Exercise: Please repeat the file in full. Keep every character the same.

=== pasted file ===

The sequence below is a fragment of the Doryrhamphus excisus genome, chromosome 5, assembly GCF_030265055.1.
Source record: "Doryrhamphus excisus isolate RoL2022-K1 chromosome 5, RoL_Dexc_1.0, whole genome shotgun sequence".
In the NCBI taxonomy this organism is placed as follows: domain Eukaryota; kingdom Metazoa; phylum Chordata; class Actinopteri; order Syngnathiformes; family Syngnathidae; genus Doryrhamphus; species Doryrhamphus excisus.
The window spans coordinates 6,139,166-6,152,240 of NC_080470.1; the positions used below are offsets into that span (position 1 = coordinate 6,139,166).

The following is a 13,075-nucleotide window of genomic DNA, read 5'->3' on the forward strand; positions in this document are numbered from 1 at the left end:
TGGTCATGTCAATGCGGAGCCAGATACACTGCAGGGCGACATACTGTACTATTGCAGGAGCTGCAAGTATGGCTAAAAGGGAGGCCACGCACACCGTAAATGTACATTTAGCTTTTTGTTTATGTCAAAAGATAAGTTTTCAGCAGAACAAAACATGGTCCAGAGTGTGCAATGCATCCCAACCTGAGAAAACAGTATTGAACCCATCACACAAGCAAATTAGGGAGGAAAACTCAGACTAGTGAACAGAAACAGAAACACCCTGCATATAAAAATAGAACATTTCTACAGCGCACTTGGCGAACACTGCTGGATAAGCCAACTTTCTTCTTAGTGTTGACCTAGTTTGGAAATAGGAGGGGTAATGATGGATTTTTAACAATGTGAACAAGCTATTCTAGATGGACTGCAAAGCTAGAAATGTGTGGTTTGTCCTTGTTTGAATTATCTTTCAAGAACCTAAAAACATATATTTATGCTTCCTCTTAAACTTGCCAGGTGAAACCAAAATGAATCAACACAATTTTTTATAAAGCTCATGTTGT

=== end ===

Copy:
The sequence below is a fragment of the Doryrhamphus excisus genome, chromosome 5, assembly GCF_030265055.1.
Source record: "Doryrhamphus excisus isolate RoL2022-K1 chromosome 5, RoL_Dexc_1.0, whole genome shotgun sequence".
In the NCBI taxonomy this organism is placed as follows: domain Eukaryota; kingdom Metazoa; phylum Chordata; class Actinopteri; order Syngnathiformes; family Syngnathidae; genus Doryrhamphus; species Doryrhamphus excisus.
The window spans coordinates 6,139,166-6,152,240 of NC_080470.1; the positions used below are offsets into that span (position 1 = coordinate 6,139,166).

The following is a 13,075-nucleotide window of genomic DNA, read 5'->3' on the forward strand; positions in this document are numbered from 1 at the left end:
TGGTCATGTCAATGCGGAGCCAGATACACTGCAGGGCGACATACTGTACTATTGCAGGAGCTGCAAGTATGGCTAAAAGGGAGGCCACGCACACCGTAAATGTACATTTAGCTTTTTGTTTATGTCAAAAGATAAGTTTTCAGCAGAACAAAACATGGTCCAGAGTGTGCAATGCATCCCAACCTGAGAAAACAGTATTGAACCCATCACACAAGCAAATTAGGGAGGAAAACTCAGACTAGTGAACAGAAACAGAAACACCCTGCATATAAAAATAGAACATTTCTACAGCGCACTTGGCGAACACTGCTGGATAAGCCAACTTTCTTCTTAGTGTTGACCTAGTTTGGAAATAGGAGGGGTAATGATGGATTTTTAACAATGTGAACAAGCTATTCTAGATGGACTGCAAAGCTAGAAATGTGTGGTTTGTCCTTGTTTGAATTATCTTTCAAGAACCTAAAAACATATATTTATGCTTCCTCTTAAACTTGCCAGGTGAAACCAAAATGAATCAACACAATTTTTTATAAAGCTCATGTTGT